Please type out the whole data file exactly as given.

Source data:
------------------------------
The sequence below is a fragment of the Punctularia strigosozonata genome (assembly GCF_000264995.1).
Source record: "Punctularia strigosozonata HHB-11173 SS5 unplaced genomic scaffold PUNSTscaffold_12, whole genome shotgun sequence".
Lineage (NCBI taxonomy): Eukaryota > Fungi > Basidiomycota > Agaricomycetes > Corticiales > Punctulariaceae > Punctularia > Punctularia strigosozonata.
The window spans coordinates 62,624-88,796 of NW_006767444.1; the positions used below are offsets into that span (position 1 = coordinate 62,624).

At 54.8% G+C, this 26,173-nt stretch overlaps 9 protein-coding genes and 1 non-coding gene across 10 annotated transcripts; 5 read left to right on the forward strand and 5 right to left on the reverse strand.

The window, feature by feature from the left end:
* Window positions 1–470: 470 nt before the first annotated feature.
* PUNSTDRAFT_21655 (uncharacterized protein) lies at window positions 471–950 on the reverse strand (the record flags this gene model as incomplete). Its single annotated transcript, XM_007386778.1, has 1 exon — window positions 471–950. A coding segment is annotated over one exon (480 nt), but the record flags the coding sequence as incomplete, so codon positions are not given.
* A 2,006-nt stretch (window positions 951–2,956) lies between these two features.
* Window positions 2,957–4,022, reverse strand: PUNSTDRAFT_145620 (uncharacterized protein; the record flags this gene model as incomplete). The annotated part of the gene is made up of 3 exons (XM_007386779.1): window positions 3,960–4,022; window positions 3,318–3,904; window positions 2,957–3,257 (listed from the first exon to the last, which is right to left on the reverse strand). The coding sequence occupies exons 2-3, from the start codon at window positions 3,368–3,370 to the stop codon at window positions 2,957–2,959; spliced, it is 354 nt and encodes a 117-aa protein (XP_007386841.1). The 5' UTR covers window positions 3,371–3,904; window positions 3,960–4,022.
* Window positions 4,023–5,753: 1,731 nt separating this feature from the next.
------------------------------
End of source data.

The sequence below is a fragment of the Punctularia strigosozonata genome (assembly GCF_000264995.1).
Source record: "Punctularia strigosozonata HHB-11173 SS5 unplaced genomic scaffold PUNSTscaffold_12, whole genome shotgun sequence".
Lineage (NCBI taxonomy): Eukaryota > Fungi > Basidiomycota > Agaricomycetes > Corticiales > Punctulariaceae > Punctularia > Punctularia strigosozonata.
The window spans coordinates 62,624-88,796 of NW_006767444.1; the positions used below are offsets into that span (position 1 = coordinate 62,624).

At 54.8% G+C, this 26,173-nt stretch overlaps 9 protein-coding genes and 1 non-coding gene across 10 annotated transcripts; 5 read left to right on the forward strand and 5 right to left on the reverse strand.

The window, feature by feature from the left end:
* Window positions 1–470: 470 nt before the first annotated feature.
* PUNSTDRAFT_21655 (uncharacterized protein) lies at window positions 471–950 on the reverse strand (the record flags this gene model as incomplete). Its single annotated transcript, XM_007386778.1, has 1 exon — window positions 471–950. A coding segment is annotated over one exon (480 nt), but the record flags the coding sequence as incomplete, so codon positions are not given.
* A 2,006-nt stretch (window positions 951–2,956) lies between these two features.
* Window positions 2,957–4,022, reverse strand: PUNSTDRAFT_145620 (uncharacterized protein; the record flags this gene model as incomplete). The annotated part of the gene is made up of 3 exons (XM_007386779.1): window positions 3,960–4,022; window positions 3,318–3,904; window positions 2,957–3,257 (listed from the first exon to the last, which is right to left on the reverse strand). The coding sequence occupies exons 2-3, from the start codon at window positions 3,368–3,370 to the stop codon at window positions 2,957–2,959; spliced, it is 354 nt and encodes a 117-aa protein (XP_007386841.1). The 5' UTR covers window positions 3,371–3,904; window positions 3,960–4,022.
* Window positions 4,023–5,753: 1,731 nt separating this feature from the next.